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Marijuana bylaw could regulate location of future grow-ops in Whistler

Changes to federal medicinal marijuana program come into effect in April



Municipal officials should treat commercially licensed medical marijuana grow-ops like they would a brewery, according to a local businessman, embracing the changes to Canada's federal medicinal pot industry that will come into effect this spring.

Beginning April 1, Health Canada will no longer produce medical marijuana for the more than 500,000 approved users in the country, instead turning it over to approved commercial producers that meet the government's requirements. Under the current regulations, licensed users can grow their own pot; buy from approved small-scale producers or the federal government. Consumers will then have to order marijuana from large-scale growers and have it shipped to them in the mail.

"From my perspective, you're talking about big (grow) operations that are going to create jobs and taxes," said Patrick Smyth, who's partnered with Olympic gold medallist Ross Rebagliati on a concept for a medical marijuana directory, café and outlet store. "To me, any municipality should embrace this as they would embrace a brewery or something like that."

Rebagliati has expressed interest in establishing a store in Whistler, as well as Toronto and Vancouver, that would give medical pot users access to various strains from licensed producers, including several branded under Rebagliati's Ross' Gold label. The storefront, along with the Ross' Gold website, would serve as a directory of sorts for users, making it easier for them to obtain prescriptions for medical marijuana from producers that have partnered with the Olympic snowboarder.

Smyth also noted that none of the growers Rebagliati will partner with have spent "less than seven figures" on their grow-op facilities.

"These are state-of-the-art, secure facilities," he said. "It's more of a greenhouse style of growing than what you're traditionally used to seeing."

Rebagliati is also exploring the potential for expanding his brand into Colorado and Washington, the first U.S. states to vote to legalize the sale and possession of cannabis for recreational use last November.

Earlier this month, Whistler council directed staff to begin preparing a zoning amendment bylaw regulating medical marijuana in the resort ahead of next year's federal changes.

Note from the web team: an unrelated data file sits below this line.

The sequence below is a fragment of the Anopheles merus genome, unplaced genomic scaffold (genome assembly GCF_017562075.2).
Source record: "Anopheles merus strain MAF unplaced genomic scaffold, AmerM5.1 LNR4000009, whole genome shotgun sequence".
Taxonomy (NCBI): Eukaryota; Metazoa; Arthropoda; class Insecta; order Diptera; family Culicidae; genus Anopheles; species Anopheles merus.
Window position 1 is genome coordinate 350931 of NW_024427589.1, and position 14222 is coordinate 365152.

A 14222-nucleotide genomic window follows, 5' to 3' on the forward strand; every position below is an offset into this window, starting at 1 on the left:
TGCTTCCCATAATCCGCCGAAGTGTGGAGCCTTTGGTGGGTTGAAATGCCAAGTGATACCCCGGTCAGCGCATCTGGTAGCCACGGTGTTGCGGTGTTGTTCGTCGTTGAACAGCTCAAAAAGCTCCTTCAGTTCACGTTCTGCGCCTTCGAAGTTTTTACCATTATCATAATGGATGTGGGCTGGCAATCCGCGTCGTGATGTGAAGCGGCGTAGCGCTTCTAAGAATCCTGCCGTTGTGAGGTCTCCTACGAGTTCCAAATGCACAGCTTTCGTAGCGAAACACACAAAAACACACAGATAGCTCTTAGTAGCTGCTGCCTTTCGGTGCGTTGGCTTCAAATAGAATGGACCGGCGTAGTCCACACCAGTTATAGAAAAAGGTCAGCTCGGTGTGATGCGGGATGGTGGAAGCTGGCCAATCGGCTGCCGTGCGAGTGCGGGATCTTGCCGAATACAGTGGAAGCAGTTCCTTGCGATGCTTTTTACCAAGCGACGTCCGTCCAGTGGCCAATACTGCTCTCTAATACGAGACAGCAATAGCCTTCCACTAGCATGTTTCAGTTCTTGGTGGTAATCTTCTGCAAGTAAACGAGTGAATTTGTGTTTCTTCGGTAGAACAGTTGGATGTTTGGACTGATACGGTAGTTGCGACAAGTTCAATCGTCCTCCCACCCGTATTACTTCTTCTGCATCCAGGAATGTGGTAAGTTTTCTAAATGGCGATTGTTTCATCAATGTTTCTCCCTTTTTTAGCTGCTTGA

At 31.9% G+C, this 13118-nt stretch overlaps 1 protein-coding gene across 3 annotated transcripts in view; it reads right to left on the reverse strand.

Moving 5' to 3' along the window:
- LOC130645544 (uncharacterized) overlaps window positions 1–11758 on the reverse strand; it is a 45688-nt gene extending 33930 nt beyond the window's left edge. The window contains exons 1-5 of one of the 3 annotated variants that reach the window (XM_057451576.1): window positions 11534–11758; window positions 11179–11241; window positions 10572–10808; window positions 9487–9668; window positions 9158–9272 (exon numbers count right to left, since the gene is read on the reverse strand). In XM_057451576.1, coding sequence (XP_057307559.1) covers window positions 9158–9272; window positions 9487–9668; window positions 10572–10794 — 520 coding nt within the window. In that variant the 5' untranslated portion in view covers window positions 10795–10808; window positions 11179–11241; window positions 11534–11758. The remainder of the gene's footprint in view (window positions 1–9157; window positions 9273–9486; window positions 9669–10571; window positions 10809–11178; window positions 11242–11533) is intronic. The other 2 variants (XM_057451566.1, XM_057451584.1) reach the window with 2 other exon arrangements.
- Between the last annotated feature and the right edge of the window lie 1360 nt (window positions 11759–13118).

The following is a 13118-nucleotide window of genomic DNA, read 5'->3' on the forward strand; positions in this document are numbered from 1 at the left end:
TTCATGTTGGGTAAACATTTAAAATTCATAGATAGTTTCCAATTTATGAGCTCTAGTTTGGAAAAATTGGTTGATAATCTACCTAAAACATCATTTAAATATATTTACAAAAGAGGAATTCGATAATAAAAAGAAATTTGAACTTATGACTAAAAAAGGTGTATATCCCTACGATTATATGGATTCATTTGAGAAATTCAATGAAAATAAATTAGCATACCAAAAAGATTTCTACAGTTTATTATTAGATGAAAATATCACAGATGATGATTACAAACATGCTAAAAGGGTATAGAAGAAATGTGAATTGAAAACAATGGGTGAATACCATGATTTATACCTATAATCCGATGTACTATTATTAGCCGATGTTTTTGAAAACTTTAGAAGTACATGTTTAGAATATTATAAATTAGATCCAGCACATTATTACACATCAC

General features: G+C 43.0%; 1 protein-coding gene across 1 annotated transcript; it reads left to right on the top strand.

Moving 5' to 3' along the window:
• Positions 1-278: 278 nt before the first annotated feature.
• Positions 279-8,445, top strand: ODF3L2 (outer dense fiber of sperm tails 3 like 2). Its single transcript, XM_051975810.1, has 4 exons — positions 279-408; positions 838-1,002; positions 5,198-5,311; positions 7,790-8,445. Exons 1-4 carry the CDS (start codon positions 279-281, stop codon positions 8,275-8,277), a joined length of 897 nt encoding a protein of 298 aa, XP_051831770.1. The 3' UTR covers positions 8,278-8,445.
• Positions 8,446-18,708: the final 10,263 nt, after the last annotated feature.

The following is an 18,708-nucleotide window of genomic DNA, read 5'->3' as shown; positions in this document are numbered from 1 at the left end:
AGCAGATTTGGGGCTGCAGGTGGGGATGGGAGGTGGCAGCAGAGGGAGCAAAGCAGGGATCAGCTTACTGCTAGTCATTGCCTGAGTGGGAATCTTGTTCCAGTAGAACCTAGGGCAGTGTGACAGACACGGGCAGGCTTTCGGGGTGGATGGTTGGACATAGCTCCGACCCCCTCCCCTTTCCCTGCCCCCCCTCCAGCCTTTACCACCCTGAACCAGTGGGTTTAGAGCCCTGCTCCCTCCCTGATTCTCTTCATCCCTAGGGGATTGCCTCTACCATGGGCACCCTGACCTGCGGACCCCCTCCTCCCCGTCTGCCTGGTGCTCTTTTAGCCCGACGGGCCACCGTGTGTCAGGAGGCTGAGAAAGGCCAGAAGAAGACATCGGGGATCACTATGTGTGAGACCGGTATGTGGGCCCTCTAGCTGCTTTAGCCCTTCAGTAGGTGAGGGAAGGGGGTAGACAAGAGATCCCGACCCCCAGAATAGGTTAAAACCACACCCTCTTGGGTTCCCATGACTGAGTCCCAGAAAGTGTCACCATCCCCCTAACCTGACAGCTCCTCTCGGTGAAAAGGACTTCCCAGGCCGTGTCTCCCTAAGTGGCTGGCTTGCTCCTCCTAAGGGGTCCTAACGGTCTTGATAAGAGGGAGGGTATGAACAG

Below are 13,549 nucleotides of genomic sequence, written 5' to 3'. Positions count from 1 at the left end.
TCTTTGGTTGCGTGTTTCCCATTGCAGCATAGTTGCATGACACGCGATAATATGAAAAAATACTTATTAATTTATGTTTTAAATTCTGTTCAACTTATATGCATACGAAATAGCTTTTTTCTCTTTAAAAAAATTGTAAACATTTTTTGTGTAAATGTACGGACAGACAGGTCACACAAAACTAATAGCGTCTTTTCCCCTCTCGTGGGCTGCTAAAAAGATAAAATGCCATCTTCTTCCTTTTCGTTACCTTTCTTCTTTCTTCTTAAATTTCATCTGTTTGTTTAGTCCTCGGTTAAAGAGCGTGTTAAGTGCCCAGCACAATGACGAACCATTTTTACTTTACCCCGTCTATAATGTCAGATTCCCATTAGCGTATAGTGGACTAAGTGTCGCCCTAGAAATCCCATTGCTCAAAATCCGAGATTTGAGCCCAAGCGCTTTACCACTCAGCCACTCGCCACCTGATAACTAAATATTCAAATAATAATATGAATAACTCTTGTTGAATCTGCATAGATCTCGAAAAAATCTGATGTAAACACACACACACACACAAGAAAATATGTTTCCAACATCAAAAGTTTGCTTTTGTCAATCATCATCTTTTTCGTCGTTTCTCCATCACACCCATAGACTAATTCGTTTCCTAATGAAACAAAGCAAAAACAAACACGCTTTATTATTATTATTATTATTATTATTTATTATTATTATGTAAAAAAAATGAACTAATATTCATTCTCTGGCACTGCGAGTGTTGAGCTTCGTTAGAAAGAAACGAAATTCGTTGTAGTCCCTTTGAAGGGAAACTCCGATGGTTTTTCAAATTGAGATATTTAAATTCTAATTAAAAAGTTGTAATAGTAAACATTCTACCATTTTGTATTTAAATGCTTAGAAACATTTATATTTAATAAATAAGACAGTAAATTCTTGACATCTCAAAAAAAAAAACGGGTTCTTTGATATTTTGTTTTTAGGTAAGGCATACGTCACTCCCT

Coun. Jayson Faulkner, who raised the motion at the council meeting, said the move is similar to other municipalities which have put steps in place to ensure licensed producers are integrated effectively into the community.

"It's not necessarily to regulate grow-ops, although that's a part of it," he said. "The federal laws will be clearer in the laws governing who the grow-op operators are, and the logistics of that work, but they certainly don't get into detail about where those may or may not be appropriate within a community.

"We wanted to get out ahead of it, knowing that in some respect it's no different than if we were regulating a liquor store."

Many municipalities across B.C. have already established bylaws to further regulate medical marijuana ahead of Ottawa's changes, like Surrey, which now requires a public hearing for any proposed grow-op in the community, or Abbotsford, where the facilities have been banned outright. Abbotsford's mayor, Bruce Bannon, has cited public safety concerns and a history of problems with the federal government's previous medical marijuana concerns as his reason for supporting the ban.

"What we're dealing with right in front of us isn't necessarily a legalization issue like Washington State or Colorado are dealing with, but that being said, it seems like we're on a path to that," Faulkner said. "Just as we would with liquor or anything else, I think we need to be cautious as we go through this process."

Smyth said the Ross' Gold website will begin offering medical marijuana strains in the spring after Ottawa's new regulations come into effect.